Therapeutic activity of a haematopoietic stem cell delivered tissue penetrating peptide in a Friedreich's ataxia mouse model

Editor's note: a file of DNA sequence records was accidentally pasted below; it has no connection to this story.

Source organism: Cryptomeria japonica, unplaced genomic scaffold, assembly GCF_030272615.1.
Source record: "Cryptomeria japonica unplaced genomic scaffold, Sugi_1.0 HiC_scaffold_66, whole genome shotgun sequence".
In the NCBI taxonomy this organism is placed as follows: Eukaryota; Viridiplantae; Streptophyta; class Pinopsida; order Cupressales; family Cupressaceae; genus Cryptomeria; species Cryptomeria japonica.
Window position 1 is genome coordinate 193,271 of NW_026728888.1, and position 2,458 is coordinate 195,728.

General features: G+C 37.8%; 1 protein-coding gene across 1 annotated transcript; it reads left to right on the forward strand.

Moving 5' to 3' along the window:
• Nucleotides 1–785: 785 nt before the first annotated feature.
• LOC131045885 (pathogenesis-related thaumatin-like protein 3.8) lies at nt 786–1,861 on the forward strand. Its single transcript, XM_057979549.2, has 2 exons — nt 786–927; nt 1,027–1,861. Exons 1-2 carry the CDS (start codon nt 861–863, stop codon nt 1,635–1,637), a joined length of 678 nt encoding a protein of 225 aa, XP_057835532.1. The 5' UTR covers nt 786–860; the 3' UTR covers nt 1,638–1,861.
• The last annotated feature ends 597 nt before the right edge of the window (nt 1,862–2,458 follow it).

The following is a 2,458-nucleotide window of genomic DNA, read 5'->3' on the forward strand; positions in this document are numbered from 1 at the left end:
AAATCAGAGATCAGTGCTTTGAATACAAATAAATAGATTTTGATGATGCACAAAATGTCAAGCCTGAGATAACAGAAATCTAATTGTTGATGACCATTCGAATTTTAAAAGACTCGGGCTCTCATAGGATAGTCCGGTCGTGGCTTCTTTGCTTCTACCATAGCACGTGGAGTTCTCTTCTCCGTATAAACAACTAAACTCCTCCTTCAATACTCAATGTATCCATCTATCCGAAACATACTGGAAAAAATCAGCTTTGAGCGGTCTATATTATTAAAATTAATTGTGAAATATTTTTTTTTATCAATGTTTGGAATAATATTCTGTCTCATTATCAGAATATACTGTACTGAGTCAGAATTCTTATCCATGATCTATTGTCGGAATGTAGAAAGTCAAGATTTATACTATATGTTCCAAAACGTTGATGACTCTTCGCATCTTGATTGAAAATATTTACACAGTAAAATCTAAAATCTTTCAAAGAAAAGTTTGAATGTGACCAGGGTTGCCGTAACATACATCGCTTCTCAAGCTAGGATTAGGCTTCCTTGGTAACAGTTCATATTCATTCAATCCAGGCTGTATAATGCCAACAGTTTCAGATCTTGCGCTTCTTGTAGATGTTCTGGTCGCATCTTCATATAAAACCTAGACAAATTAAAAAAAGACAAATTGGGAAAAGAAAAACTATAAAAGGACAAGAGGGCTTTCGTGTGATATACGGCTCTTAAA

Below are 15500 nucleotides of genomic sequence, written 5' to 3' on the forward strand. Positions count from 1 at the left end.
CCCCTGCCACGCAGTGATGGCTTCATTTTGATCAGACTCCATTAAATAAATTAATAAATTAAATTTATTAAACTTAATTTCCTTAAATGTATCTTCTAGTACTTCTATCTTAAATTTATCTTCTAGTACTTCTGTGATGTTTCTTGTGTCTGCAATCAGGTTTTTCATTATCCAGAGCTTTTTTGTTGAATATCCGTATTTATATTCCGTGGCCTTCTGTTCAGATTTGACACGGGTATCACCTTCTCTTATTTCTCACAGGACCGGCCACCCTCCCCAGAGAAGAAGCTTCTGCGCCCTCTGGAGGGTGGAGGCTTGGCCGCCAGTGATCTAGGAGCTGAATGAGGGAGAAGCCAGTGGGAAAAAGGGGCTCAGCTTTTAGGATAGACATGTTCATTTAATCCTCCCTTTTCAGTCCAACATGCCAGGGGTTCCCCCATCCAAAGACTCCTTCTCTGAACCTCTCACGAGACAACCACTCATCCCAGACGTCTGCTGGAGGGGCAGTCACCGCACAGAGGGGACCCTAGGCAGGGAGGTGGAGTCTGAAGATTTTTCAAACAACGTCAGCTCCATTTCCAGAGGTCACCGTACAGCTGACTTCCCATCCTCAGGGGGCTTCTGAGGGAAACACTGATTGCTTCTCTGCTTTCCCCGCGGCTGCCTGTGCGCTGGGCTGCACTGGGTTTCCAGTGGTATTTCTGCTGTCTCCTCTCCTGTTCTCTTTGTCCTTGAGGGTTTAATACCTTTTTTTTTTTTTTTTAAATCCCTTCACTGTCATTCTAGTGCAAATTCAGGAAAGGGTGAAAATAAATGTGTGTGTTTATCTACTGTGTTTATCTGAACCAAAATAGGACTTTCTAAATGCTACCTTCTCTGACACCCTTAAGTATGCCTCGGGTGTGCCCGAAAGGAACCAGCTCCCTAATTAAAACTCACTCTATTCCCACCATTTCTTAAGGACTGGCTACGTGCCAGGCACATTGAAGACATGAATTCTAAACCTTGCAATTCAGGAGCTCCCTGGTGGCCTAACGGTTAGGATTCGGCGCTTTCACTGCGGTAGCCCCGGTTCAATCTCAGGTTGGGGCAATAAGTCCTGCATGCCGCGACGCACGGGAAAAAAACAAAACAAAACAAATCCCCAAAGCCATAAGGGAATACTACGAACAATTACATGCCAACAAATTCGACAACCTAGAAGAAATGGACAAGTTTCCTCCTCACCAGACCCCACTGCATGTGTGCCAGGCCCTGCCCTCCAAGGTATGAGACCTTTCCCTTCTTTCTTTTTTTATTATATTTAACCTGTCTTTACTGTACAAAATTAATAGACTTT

The idea behind this proposal is to restore the expression of the Frataxin protein in Friedreich’s patients by engineering a secreted, cell penetrating version of the molecule that will be delivered by haematopoietic stem cells (HSCs). The patient’s blood stem cells will be modified to carry a virus that produces the cell-penetrating Frataxin. The Frataxin-producing stem cells will be reinfused into patients, and they will be retained in the bone marrow. Modified haematopoietic cells circulating in the bloodstream will differentiate into macrophages, oligodendrocytes, and other terminally differentiated cells, which will deliver the therapeutic protein to the damaged tissues, hopefully resulting in a permanent treatment. The main goal of the study is to validate this concept using a mouse model of Friedrich’s ataxia called YG8XLR. YG8XLR mice show reduced expression of FXN and symptoms similar to those of patients. Dr. Sala and his collaborators will use this mouse model to investigate whether intravenous injections of HSCs modified to express Frataxin fused to a cell penetrating peptide ameliorate symptoms and restore normal organ systems functions. In parallel, they will carry out safety studies to gain proof of principle that expression of the therapeutic gene and lentivirus infections are well tolerated and do not result in genotoxicity in mice. If completed, this study should lead to the first cell and gene therapy trial for Friedrich’s ataxia.